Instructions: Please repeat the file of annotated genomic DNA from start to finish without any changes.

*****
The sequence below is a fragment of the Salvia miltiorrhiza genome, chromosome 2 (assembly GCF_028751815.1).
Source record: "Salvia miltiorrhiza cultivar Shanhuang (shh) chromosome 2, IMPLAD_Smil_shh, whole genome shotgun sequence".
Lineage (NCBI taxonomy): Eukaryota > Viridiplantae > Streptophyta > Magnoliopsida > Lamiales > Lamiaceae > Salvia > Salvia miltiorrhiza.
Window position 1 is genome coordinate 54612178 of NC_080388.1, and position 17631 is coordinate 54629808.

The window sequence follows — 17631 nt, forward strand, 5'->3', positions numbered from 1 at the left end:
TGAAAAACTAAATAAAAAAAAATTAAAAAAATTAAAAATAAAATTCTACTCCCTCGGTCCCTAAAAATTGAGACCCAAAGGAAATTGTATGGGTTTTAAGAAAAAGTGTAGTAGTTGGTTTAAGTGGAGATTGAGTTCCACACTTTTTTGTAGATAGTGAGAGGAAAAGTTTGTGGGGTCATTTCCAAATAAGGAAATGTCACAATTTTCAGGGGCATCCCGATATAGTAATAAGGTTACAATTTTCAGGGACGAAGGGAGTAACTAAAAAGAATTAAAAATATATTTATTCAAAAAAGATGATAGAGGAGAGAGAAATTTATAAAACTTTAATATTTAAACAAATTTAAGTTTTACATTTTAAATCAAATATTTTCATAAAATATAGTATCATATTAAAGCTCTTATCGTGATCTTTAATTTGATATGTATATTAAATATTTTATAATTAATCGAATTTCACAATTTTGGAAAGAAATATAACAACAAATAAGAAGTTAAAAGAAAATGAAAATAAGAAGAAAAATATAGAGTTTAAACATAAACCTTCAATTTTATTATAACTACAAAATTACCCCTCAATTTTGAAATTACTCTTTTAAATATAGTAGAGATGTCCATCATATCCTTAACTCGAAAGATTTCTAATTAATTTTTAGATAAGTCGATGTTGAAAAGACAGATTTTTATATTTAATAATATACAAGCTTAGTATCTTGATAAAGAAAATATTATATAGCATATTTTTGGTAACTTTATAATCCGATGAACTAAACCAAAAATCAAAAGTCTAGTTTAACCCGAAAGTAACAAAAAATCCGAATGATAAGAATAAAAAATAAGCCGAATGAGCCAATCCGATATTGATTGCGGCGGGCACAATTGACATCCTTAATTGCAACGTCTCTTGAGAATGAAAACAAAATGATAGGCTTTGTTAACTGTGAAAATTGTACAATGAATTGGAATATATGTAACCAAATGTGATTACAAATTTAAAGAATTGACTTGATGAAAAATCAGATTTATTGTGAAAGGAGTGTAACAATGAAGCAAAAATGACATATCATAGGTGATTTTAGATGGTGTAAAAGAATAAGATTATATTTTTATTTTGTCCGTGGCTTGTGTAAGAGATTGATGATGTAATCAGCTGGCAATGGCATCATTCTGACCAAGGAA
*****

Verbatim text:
The sequence below is a fragment of the Salvia miltiorrhiza genome, chromosome 2 (assembly GCF_028751815.1).
Source record: "Salvia miltiorrhiza cultivar Shanhuang (shh) chromosome 2, IMPLAD_Smil_shh, whole genome shotgun sequence".
Lineage (NCBI taxonomy): Eukaryota > Viridiplantae > Streptophyta > Magnoliopsida > Lamiales > Lamiaceae > Salvia > Salvia miltiorrhiza.
Window position 1 is genome coordinate 54612178 of NC_080388.1, and position 17631 is coordinate 54629808.

The window sequence follows — 17631 nt, forward strand, 5'->3', positions numbered from 1 at the left end:
TGAAAAACTAAATAAAAAAAAATTAAAAAAATTAAAAATAAAATTCTACTCCCTCGGTCCCTAAAAATTGAGACCCAAAGGAAATTGTATGGGTTTTAAGAAAAAGTGTAGTAGTTGGTTTAAGTGGAGATTGAGTTCCACACTTTTTTGTAGATAGTGAGAGGAAAAGTTTGTGGGGTCATTTCCAAATAAGGAAATGTCACAATTTTCAGGGGCATCCCGATATAGTAATAAGGTTACAATTTTCAGGGACGAAGGGAGTAACTAAAAAGAATTAAAAATATATTTATTCAAAAAAGATGATAGAGGAGAGAGAAATTTATAAAACTTTAATATTTAAACAAATTTAAGTTTTACATTTTAAATCAAATATTTTCATAAAATATAGTATCATATTAAAGCTCTTATCGTGATCTTTAATTTGATATGTATATTAAATATTTTATAATTAATCGAATTTCACAATTTTGGAAAGAAATATAACAACAAATAAGAAGTTAAAAGAAAATGAAAATAAGAAGAAAAATATAGAGTTTAAACATAAACCTTCAATTTTATTATAACTACAAAATTACCCCTCAATTTTGAAATTACTCTTTTAAATATAGTAGAGATGTCCATCATATCCTTAACTCGAAAGATTTCTAATTAATTTTTAGATAAGTCGATGTTGAAAAGACAGATTTTTATATTTAATAATATACAAGCTTAGTATCTTGATAAAGAAAATATTATATAGCATATTTTTGGTAACTTTATAATCCGATGAACTAAACCAAAAATCAAAAGTCTAGTTTAACCCGAAAGTAACAAAAAATCCGAATGATAAGAATAAAAAATAAGCCGAATGAGCCAATCCGATATTGATTGCGGCGGGCACAATTGACATCCTTAATTGCAACGTCTCTTGAGAATGAAAACAAAATGATAGGCTTTGTTAACTGTGAAAATTGTACAATGAATTGGAATATATGTAACCAAATGTGATTACAAATTTAAAGAATTGACTTGATGAAAAATCAGATTTATTGTGAAAGGAGTGTAACAATGAAGCAAAAATGACATATCATAGGTGATTTTAGATGGTGTAAAAGAATAAGATTATATTTTTATTTTGTCCGTGGCTTGTGTAAGAGATTGATGATGTAATCAGCTGGCAATGGCATCATTCTGACCAAGGAA